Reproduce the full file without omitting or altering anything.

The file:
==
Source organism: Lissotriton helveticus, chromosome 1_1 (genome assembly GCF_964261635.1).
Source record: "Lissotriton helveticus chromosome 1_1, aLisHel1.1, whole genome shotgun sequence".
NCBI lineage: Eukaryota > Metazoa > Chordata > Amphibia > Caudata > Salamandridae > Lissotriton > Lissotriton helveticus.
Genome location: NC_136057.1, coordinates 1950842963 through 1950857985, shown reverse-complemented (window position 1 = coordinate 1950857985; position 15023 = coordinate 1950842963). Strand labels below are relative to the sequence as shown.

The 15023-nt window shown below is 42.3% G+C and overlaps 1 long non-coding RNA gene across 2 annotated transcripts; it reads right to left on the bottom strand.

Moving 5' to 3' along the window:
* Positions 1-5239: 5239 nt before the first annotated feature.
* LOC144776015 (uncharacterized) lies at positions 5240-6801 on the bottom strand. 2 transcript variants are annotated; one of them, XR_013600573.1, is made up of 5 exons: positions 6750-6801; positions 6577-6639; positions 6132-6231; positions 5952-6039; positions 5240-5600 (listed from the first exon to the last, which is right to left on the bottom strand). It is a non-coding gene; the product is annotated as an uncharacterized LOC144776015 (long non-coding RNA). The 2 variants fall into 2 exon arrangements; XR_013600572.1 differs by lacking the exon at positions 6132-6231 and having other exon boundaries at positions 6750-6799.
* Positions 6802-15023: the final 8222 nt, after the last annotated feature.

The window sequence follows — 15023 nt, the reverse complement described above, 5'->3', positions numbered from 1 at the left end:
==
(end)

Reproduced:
Source organism: Lissotriton helveticus, chromosome 1_1 (genome assembly GCF_964261635.1).
Source record: "Lissotriton helveticus chromosome 1_1, aLisHel1.1, whole genome shotgun sequence".
NCBI lineage: Eukaryota > Metazoa > Chordata > Amphibia > Caudata > Salamandridae > Lissotriton > Lissotriton helveticus.
Genome location: NC_136057.1, coordinates 1950842963 through 1950857985, shown reverse-complemented (window position 1 = coordinate 1950857985; position 15023 = coordinate 1950842963). Strand labels below are relative to the sequence as shown.

The 15023-nt window shown below is 42.3% G+C and overlaps 1 long non-coding RNA gene across 2 annotated transcripts; it reads right to left on the bottom strand.

Moving 5' to 3' along the window:
* Positions 1-5239: 5239 nt before the first annotated feature.
* LOC144776015 (uncharacterized) lies at positions 5240-6801 on the bottom strand. 2 transcript variants are annotated; one of them, XR_013600573.1, is made up of 5 exons: positions 6750-6801; positions 6577-6639; positions 6132-6231; positions 5952-6039; positions 5240-5600 (listed from the first exon to the last, which is right to left on the bottom strand). It is a non-coding gene; the product is annotated as an uncharacterized LOC144776015 (long non-coding RNA). The 2 variants fall into 2 exon arrangements; XR_013600572.1 differs by lacking the exon at positions 6132-6231 and having other exon boundaries at positions 6750-6799.
* Positions 6802-15023: the final 8222 nt, after the last annotated feature.

The window sequence follows — 15023 nt, the reverse complement described above, 5'->3', positions numbered from 1 at the left end: